The two biggest telecom network providers have been in the news for the wrong reasons this week. Every crisis has their winners though. In this case open source telecom hardware will be the clear winner. Several major telecom operators are getting behind the idea of open source telecom equipment (OpenRAN) on which multiple software vendors can install their solutions and compete. Hardware can be mass produced at unseen low prices. Doing away with hardware and software lock-in, will allow also services to be freely purchased from any consultancy firm. 5G mobile base stations will resemble a cloud server that is shared by many. Doing the operations and support for such a solution is what every IT consultancy has been doing for years, I.e. Supporting hardware, an operating system and software from third-parties. However reducing the costs of 5G deployment is not good enough.
Why is the telecom business model broken?
The dirty little secret of the telecom world is that 5G will be exponentially more expensive to deploy than previous generations. Unlike 3G and 4G, every couple of houses and in every building floor, you will need a 5G base station. 5G is only high speed at short distance if there are lots of walls, hence you need many base stations.
Telecom operators have arrived at a point where they can’t afford to buy this amount of base stations. The situation gets even worse. Nobody has yet proven that 5G will be a money printing machine. Very few new services really need ultra high speed and if they do then it is very unlikely customers will pay substantially extra for them. Video on demand will appreciate 8K movies on the go, but unfortunately nobody will be able to notice the difference between 4K and 8K on a small phone screen. Who is going to pay for using 10x more data if you can’t see the difference?
Internet of Things (IoT) is the other magical word that is going to solve the telecom broken business model. For any IoT solution to get to critical mass you need nationwide coverage. Sigfox and LoRa are cheap technologies to deploy, I.e. One base station every 10 to 50 km, but still UK coverage is very spotty. As a result, IoT is not happening at the scales that were predicted. With the first 5G mobile phones costing over £1,000, any business case to deploy 1 million connected IoT devices becomes very difficult. Take into account also the enormous power requirements and only a very small subset of use cases can actually use 5G. No 5G coverage without IoT; no IoT without 5G coverage.
Self-driving cars will be the miraculous 5G business case solution?
Yet again innovators might not count telecom operators as their preferred suppliers. SpaceX is launching Starlink, a 14,000 plus network of high-speed satellites. What if autonomous driving Tesla’s don’t need any terrestrial telecom provider?
So what is the solution?
Telecom operators need to start innovating and rethink their complete business model if they want to be successful going forward. The same for all their suppliers. In a world of exponentially growing cost and complexity, you want to make things as easy as possible for the customer. From a business perspective this means all you can eat data plans. Customers will not want to pay per SMS or call if they can get video calls for free via an app. So simplify all the backend systems, all those complex standards, and everything related to it because customers will pay for data and value; and they see no value in SMS and calling.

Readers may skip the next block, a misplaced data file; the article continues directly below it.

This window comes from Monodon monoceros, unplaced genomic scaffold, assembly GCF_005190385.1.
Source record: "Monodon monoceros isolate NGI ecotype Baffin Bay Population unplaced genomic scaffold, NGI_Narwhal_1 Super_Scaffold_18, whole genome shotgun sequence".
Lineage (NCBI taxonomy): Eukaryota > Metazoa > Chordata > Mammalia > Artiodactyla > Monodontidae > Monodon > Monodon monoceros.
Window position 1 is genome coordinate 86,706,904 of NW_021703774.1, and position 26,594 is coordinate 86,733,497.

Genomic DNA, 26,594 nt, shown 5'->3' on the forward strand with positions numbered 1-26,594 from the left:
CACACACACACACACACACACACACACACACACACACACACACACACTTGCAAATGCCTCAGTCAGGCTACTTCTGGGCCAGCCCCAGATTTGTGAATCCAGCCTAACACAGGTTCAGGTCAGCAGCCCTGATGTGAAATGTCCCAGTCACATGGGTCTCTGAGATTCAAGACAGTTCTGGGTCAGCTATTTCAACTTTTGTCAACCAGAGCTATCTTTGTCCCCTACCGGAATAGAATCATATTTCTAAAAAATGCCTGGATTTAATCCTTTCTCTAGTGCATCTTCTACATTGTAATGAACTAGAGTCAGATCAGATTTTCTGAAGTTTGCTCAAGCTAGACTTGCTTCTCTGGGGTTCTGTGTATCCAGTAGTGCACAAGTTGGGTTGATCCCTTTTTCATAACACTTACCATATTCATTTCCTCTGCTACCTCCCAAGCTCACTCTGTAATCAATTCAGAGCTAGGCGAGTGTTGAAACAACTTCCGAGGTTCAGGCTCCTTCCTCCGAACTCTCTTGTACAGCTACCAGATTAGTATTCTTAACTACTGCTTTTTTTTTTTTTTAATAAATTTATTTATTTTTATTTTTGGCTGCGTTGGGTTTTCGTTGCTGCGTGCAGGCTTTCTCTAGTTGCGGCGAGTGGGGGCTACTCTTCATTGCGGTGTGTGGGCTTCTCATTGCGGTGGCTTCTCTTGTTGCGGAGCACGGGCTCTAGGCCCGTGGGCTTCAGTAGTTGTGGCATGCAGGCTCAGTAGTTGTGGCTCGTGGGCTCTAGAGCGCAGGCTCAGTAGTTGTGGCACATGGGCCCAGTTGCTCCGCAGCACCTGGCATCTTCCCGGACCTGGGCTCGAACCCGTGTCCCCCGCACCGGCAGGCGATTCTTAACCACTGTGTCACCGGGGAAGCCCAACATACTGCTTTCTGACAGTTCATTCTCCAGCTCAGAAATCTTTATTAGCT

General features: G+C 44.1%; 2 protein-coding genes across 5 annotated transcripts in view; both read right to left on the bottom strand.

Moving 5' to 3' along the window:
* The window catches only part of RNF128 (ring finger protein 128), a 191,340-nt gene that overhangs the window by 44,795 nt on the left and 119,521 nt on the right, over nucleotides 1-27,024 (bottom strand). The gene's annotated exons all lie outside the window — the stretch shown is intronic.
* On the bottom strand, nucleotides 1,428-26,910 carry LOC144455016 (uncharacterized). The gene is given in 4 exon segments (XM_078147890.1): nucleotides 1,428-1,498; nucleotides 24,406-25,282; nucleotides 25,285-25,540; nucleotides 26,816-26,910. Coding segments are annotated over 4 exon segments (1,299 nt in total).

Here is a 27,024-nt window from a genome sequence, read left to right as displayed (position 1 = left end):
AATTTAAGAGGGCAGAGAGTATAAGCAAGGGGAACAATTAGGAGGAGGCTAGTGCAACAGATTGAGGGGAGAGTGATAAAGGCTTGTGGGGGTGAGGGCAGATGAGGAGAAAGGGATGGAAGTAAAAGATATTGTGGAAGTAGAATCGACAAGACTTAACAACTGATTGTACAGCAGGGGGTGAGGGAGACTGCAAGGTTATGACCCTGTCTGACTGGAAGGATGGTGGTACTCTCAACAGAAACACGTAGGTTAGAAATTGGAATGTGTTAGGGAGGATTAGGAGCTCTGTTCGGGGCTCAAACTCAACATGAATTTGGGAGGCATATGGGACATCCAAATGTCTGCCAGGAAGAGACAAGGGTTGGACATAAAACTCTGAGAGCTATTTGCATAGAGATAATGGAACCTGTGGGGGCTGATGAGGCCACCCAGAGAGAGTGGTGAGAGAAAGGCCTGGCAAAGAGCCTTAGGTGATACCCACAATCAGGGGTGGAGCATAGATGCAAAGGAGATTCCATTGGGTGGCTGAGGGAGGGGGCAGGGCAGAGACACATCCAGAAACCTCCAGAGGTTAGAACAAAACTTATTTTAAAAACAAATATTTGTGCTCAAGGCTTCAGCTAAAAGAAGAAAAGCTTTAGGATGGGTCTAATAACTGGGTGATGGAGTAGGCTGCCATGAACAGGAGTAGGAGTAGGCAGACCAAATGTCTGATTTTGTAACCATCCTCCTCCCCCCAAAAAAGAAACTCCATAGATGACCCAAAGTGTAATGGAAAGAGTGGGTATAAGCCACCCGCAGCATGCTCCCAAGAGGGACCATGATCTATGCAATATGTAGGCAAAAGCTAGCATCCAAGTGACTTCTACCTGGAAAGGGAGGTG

The most important step is to create new value for customers and others that will want to pay. Open source base stations are not enough in this sense. Every one should own their own base station and even multiple. The trick here is to commoditize software defined radio to cost below $10 per chip and to embed them into any large home appliance, e.g. A TV, a fridge, an oven, a boiler,… This way telecom operators don’t need to roll out base stations every two houses. Each of these “new base stations” as well as the few that are there to cover the streets should now be app enabled. This means that a consumer or a telecom operator can install apps on these devices, just like you can on a mobile phone, let’s call them edge apps to differentiate. The new value for telecom operators will be in creating an edge app economy. The first edge apps will be infrastructure focused, I.e. 5G protocol and spectrum. However afterwards it will be hard to predict which edge apps will be the biggest winners. Will it be simple apps that help you connect your family and friends via a social login, or keep your children safe on the big bad Internet and most importantly control their time spend online. Or will it be Netflix on the edge in which disk space on fridges is sold for caching content. Netflix might no longer stream from a central server but instead from the neighbor’s fridge. Or will the edge apps be making your house intelligent and secure? There are a million more possibilities but just like Apple and Google, telecom operators don’t need to be in the business of inventing apps. They just need to enable the edge app economy to prosper and get in on the revenue.
Is it too late?
Unfortunately we might be too late for most telecom operators because few have shown to be worthy competitors in the digital world and be able to successfully compete with the digital tech giants. In the next 5 years we will see many go under because in a 5G world where you need to create ecosystems of edge app developers to survive and thrive, tech giants are actually better placed to take over the industry. However I am always happy to be proven wrong…